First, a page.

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A fast section in the valley followed, which we rode as a tight group spread across the road - we all preferred a bit of headwind to a faceful of wheel spray - and we arrived too soon at Ste Marie de Campan. The Tourmalet jumped out at us and it wasn’t even seven in the morning. We humbly bowed our heads, gritted our teeth and prepared to suffer. We stayed together as far as the little hamlet of Gripp, whereafter each rider settled into his own bubble to deal with the Giant of the Pyrenees. By now my left butt bone was doing serious battle with the Brooks saddle, which we were all riding without having broken them in. I made up my mind to change it in Argeles, our first stop point. Once at Argeles, however, I’d come through the pain so decided to stick with the Brooks.
Maybe the pain in my butt distracted me from any pain in my legs. Once again, I was the back marker over the top but I felt I rode the climb well. Compared to both of the other times I’d ridden it the previous week, I could feel more life in my legs at the summmit. After a quick photo stop by the statue in our Tourmalet jerseys, we then had to deal with the guy fixing a “Road Closed” sign across our path. Explaining why we were there, he let both us and our van through (on condition we had not seen or spoken to him). A couple of bends down and we met a herd of road-digging machines about to bite into the battered remnants of the road after the harsh winter. Let through once more, had we arrived even a few minutes later there would have been no road to follow.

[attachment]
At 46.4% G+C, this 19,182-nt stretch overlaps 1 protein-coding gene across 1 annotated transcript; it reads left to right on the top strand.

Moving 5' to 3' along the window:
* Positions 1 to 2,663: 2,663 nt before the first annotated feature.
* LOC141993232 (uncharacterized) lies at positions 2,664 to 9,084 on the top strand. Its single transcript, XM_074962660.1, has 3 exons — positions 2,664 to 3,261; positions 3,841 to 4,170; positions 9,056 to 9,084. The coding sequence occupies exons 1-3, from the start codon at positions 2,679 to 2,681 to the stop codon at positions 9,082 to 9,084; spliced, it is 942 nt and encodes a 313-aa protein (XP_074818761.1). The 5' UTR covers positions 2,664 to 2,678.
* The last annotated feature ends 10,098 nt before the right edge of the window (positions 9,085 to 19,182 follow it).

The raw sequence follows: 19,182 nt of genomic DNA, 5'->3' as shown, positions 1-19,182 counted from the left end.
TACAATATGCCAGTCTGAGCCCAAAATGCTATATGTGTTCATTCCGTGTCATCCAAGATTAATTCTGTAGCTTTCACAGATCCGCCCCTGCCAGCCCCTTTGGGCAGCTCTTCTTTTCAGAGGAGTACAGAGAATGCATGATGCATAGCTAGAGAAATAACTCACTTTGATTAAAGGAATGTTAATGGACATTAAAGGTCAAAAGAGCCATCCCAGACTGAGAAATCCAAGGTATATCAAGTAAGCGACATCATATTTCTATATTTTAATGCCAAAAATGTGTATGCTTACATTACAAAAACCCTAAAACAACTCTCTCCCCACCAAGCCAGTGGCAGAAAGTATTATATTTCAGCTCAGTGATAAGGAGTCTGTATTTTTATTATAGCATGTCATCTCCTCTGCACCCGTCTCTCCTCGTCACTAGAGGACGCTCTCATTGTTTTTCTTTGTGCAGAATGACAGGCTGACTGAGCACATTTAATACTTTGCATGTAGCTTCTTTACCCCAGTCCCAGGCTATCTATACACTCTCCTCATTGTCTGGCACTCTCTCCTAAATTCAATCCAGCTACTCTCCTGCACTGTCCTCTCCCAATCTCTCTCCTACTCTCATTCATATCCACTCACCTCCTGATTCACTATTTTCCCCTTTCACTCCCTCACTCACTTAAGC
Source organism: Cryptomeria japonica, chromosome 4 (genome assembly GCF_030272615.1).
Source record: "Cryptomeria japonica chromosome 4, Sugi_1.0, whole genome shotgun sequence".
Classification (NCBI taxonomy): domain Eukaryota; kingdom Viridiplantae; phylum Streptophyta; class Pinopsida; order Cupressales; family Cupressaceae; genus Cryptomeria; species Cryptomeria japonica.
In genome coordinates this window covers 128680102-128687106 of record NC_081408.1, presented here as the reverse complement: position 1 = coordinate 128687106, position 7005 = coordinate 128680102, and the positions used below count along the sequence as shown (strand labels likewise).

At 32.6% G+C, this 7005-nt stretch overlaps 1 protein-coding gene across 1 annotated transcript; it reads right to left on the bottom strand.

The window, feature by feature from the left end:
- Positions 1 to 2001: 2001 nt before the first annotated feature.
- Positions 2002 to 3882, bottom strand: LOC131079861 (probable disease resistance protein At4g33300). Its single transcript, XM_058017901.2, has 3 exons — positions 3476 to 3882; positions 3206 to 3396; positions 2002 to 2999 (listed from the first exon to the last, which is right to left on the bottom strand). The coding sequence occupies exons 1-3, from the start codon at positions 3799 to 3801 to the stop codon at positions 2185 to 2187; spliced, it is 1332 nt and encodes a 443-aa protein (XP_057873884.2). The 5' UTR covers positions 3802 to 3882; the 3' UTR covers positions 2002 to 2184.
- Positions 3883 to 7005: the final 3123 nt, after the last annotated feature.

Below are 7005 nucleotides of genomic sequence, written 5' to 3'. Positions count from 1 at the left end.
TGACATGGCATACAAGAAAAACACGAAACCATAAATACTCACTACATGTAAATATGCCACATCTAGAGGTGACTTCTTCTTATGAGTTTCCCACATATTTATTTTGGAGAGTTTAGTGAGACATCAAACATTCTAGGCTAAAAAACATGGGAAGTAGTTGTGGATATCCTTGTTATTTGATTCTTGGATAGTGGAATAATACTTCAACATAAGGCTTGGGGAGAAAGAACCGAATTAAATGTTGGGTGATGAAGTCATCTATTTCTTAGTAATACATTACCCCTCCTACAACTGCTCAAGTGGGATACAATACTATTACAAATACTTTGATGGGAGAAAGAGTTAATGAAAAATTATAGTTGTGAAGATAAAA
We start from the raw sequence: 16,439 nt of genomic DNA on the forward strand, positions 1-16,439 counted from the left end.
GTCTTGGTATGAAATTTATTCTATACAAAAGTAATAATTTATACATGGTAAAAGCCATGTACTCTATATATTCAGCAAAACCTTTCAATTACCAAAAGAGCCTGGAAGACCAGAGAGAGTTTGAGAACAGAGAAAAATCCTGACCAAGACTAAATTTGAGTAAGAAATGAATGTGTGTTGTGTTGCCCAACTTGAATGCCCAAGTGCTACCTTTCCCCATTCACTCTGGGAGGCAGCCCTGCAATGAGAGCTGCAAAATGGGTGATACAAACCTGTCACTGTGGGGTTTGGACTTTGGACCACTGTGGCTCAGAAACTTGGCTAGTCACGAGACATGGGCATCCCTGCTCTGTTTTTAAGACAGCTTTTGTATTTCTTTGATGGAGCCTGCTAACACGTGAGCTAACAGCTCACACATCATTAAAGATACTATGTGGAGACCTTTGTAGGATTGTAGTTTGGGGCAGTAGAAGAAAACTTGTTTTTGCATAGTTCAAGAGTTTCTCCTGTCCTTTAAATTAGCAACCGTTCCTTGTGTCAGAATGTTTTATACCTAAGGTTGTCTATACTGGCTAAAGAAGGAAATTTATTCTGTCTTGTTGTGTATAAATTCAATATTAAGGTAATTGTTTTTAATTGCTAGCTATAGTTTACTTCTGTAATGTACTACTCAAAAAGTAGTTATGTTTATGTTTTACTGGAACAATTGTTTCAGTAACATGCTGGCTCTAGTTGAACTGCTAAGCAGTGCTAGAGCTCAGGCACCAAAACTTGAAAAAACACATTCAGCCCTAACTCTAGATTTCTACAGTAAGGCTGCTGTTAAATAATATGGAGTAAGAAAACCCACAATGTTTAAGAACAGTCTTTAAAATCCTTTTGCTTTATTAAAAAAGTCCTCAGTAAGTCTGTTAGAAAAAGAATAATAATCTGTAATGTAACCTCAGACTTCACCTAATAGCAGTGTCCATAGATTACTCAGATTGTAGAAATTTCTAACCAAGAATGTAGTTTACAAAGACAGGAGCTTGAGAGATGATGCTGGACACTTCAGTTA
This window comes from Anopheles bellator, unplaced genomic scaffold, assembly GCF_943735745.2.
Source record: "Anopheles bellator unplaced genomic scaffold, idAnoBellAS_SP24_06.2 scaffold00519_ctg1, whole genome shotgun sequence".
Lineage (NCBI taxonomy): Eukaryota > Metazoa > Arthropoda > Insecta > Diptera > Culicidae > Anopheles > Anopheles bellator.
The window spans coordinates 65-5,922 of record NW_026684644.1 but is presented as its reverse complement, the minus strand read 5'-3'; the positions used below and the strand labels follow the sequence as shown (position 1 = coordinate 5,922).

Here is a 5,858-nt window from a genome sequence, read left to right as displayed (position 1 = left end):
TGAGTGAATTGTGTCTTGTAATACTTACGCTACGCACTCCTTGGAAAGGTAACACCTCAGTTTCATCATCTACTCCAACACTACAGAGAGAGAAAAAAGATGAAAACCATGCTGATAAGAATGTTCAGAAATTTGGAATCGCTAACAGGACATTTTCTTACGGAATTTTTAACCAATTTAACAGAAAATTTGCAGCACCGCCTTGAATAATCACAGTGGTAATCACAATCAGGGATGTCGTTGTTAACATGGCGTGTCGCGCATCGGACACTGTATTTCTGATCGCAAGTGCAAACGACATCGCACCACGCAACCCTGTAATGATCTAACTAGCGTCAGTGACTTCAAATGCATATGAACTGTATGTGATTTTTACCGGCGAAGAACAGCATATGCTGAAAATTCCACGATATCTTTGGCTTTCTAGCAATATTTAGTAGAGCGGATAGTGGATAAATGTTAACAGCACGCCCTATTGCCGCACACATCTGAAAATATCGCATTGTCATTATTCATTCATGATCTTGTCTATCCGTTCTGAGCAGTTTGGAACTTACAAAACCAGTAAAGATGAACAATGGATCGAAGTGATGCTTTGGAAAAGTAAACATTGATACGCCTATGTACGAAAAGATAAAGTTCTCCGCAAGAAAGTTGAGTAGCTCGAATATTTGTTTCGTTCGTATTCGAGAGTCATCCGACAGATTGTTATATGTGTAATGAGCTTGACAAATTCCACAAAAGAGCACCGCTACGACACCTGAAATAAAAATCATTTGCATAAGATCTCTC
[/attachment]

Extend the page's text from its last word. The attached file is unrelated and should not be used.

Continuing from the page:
Descending most of the 17km on the brakes did nothing to help our overall average speed. It did, however, give us time to reflect once again on the heroes of 100 years ago. The brakes on their were bikes designed only to slow them down, not to actually stop them. They were brave dudes. Back in 1910, their first control stop was in Argeles-Gazost, so I had planned for us to do the same. It was a welcome break, 110km into the ride and with three cols done. Over coffee and more pains au chocolat, we felt buoyant, still amazed to have come through our Peyresourde descent unharmed.